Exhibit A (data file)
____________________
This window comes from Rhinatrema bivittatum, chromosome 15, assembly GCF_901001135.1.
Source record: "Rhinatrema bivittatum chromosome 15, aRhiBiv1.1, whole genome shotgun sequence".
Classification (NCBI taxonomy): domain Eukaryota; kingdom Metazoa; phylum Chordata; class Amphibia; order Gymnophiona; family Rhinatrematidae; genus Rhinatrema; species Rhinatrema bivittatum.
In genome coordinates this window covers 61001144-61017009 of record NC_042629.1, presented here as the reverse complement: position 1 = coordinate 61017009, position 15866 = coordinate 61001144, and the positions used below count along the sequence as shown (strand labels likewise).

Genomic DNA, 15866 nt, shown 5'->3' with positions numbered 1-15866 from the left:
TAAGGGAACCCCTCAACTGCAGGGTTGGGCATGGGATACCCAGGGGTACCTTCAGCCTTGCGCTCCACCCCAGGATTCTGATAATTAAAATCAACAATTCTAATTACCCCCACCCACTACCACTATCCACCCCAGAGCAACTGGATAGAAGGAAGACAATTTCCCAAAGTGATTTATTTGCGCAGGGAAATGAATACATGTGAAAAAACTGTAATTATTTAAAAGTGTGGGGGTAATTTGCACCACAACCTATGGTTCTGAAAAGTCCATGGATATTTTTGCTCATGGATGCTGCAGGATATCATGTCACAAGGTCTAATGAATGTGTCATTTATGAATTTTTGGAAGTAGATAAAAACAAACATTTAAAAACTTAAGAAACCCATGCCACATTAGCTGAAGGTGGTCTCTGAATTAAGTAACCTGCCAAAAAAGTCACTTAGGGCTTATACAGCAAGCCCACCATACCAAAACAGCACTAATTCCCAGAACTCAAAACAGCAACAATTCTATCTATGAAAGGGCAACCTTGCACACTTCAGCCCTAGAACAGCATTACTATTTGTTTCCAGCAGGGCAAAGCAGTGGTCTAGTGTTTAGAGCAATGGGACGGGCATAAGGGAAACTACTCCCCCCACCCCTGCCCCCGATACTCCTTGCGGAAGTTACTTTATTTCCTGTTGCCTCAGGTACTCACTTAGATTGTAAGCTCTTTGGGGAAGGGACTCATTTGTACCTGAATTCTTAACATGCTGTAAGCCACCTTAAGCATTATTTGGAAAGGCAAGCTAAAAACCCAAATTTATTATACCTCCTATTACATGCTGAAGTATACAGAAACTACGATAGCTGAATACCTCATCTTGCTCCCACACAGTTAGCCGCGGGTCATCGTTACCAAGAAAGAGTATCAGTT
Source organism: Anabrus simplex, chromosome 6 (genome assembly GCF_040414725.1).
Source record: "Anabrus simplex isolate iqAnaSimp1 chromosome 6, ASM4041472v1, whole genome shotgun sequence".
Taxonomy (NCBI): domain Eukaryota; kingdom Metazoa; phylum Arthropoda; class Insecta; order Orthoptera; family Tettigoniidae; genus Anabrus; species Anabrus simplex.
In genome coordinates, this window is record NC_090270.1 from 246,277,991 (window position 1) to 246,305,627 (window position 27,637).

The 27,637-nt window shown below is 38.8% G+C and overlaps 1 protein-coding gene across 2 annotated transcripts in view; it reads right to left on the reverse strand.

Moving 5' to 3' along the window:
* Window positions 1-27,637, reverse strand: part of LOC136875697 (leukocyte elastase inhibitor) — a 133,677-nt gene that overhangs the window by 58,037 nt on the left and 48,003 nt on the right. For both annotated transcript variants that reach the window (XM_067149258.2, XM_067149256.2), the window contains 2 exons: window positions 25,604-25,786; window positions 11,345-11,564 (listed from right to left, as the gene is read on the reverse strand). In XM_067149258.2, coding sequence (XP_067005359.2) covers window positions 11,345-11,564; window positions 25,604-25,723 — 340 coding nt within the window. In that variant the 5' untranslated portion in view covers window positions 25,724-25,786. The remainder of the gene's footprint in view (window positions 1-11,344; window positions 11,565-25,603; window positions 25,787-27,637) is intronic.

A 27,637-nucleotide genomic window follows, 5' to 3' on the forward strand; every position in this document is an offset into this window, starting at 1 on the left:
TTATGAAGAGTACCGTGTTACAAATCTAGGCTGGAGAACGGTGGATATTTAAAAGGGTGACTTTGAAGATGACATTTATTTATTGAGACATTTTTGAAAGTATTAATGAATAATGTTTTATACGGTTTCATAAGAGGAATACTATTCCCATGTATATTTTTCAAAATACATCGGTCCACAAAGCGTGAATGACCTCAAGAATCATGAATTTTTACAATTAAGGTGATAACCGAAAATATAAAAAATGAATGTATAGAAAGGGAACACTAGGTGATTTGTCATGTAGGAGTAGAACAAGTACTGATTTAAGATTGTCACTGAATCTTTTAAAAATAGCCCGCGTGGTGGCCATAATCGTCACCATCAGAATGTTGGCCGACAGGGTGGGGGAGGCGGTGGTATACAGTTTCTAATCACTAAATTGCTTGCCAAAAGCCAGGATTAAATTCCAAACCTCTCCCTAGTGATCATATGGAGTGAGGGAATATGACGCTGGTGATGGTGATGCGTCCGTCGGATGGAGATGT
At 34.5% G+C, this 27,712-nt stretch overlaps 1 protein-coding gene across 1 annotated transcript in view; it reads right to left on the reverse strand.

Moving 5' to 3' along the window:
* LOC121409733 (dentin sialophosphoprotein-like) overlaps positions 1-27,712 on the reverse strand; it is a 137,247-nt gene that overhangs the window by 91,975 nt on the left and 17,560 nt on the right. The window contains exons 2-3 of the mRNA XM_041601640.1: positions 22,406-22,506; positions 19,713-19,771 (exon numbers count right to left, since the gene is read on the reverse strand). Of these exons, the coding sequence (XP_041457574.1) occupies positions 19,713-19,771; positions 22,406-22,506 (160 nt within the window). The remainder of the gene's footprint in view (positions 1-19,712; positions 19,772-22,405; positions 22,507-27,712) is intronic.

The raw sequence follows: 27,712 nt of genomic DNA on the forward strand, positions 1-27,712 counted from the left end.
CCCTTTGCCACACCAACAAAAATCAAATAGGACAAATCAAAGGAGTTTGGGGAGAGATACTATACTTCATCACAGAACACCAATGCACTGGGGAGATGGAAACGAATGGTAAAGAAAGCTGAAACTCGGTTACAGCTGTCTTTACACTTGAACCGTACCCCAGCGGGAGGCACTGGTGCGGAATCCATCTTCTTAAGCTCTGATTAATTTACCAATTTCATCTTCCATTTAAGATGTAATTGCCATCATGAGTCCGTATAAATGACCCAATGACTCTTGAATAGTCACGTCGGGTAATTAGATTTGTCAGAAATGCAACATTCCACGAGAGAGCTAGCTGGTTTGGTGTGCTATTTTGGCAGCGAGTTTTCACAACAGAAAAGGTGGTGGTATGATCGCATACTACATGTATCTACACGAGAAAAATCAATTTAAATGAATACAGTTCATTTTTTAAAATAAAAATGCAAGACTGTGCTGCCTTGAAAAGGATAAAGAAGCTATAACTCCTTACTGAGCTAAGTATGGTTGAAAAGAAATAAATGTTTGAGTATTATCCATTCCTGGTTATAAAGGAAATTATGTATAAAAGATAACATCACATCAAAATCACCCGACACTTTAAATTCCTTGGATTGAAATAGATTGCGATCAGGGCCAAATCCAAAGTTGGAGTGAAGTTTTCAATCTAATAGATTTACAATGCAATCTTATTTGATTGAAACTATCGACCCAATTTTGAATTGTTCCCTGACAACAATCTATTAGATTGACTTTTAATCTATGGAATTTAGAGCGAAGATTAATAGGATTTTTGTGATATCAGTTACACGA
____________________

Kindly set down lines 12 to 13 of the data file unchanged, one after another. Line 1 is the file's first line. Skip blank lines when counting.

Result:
Moving 5' to 3' along the window:
* Window positions 1-27,637, reverse strand: part of LOC136875697 (leukocyte elastase inhibitor) — a 133,677-nt gene that overhangs the window by 58,037 nt on the left and 48,003 nt on the right. For both annotated transcript variants that reach the window (XM_067149258.2, XM_067149256.2), the window contains 2 exons: window positions 25,604-25,786; window positions 11,345-11,564 (listed from right to left, as the gene is read on the reverse strand). In XM_067149258.2, coding sequence (XP_067005359.2) covers window positions 11,345-11,564; window positions 25,604-25,723 — 340 coding nt within the window. In that variant the 5' untranslated portion in view covers window positions 25,724-25,786. The remainder of the gene's footprint in view (window positions 1-11,344; window positions 11,565-25,603; window positions 25,787-27,637) is intronic.